2.3.5 What are indicator animals?

Indicator animals are those representatives which have a higher likelihood of being rabid. They are indigenous, exotic or imported mammals that: show clinical neurological signs; display aggressive or passive behaviors not commonly observed in that species; have lesions suggestive of abnormal fighting; and have bitten someone.

Therefore, animal surveillance programs should focus their sampling based on these behaviors and signs. In wildlife surveillance, these signs may be observed in live-trapped animals, as most carnivores are nocturnal and secretive. Observation of clinical signs suggestive of rabies in animals under natural conditions may be difficult, in particular wildlife. Road kills and animals found dead can be a valuable sample source in endemic areas as they have a higher likelihood of being rabid, and hence, should be included in surveillance activities. This targeted approach will meet the demands for both rabies-endemic and rabies-free countries.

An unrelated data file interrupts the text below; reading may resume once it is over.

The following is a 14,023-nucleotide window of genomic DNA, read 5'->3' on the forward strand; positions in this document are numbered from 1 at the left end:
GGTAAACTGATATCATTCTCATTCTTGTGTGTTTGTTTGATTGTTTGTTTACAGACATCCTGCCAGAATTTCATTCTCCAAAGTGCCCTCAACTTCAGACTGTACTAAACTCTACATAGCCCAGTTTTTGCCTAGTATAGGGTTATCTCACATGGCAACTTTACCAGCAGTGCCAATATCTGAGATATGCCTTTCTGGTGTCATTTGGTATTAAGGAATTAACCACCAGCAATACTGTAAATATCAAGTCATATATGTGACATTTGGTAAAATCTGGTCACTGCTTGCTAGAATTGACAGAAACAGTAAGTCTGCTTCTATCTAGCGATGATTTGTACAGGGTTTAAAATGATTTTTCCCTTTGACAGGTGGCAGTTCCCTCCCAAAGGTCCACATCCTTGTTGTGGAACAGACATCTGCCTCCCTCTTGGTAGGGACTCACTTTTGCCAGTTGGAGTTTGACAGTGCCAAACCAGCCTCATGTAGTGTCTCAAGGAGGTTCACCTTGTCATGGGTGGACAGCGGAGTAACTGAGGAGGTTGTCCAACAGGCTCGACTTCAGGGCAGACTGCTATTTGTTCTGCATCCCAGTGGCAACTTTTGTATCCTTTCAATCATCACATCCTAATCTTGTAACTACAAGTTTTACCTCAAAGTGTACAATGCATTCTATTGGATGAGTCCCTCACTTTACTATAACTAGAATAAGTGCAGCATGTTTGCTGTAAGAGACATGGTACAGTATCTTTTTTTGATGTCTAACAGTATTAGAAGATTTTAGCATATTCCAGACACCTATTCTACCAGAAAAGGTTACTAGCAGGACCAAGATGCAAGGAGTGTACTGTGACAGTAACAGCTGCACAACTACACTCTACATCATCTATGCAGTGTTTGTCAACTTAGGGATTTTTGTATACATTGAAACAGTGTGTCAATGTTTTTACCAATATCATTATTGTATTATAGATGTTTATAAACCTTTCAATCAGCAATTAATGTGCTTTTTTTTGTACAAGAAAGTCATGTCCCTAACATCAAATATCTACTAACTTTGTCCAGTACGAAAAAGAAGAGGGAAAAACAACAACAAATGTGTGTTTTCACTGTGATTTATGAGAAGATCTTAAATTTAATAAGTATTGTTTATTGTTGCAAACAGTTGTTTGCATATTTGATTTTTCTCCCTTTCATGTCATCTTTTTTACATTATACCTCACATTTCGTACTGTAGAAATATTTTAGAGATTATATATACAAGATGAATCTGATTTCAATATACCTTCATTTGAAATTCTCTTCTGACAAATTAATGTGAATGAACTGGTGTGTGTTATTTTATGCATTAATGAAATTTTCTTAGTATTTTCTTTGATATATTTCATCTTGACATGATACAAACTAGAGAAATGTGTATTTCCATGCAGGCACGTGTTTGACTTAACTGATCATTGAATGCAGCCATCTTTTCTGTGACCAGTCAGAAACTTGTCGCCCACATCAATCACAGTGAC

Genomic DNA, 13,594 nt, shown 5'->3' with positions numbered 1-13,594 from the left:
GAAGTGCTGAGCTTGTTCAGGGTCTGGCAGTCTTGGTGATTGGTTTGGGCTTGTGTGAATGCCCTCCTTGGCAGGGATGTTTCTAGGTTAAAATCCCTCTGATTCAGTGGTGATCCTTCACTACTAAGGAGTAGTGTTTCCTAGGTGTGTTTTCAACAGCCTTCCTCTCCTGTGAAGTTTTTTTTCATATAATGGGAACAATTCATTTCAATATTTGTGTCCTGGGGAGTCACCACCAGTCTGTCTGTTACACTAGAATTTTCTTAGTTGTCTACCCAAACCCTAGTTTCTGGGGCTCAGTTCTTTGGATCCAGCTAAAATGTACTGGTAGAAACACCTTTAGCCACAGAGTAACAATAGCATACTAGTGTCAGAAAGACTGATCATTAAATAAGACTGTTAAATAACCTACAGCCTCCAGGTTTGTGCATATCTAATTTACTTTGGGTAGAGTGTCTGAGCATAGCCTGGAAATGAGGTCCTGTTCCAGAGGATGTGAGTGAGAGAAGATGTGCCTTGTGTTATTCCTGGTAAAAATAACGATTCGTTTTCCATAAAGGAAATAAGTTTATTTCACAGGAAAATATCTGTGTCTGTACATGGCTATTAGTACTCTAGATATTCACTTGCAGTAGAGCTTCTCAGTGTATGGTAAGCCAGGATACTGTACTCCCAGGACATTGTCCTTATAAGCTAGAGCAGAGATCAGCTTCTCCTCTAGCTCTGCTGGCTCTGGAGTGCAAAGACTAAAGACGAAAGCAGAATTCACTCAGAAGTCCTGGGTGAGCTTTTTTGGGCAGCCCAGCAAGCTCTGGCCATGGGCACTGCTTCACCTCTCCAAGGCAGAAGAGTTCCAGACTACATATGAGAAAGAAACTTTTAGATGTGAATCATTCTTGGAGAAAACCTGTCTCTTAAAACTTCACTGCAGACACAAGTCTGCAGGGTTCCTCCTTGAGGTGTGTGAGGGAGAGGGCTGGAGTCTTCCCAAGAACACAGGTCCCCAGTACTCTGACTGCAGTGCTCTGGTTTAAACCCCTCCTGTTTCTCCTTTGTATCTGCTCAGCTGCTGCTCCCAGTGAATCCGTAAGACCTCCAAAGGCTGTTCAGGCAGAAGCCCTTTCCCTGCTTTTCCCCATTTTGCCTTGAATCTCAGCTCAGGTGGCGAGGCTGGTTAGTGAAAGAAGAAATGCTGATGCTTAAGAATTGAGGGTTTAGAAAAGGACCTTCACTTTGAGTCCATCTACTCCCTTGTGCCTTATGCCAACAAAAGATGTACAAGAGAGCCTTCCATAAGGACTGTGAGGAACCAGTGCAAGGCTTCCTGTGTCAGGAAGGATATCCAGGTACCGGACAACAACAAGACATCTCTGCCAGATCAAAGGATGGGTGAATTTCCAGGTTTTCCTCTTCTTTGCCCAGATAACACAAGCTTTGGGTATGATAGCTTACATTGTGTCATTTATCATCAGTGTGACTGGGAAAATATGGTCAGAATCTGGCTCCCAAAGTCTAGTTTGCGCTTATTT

JPEG - 28.4 kb
[en] Sampling road kill - photo USDA [fr] photo USDA

Keep in mind that testing healthy animals is likely to give negative results, and is therefore of very limited value (see section 2.3.1.; and section 2.3.6.).

previous page: 2.3.4. Do we need a minimum sample size for effective animal rabies surveillance?

next page: 2.3.6 Why is testing of healthy animals of no value?


Home | Contact | Site Map |
[en]Version 1 Last updated December 2014[fr]Première version, dernière mise à jour Juin 2015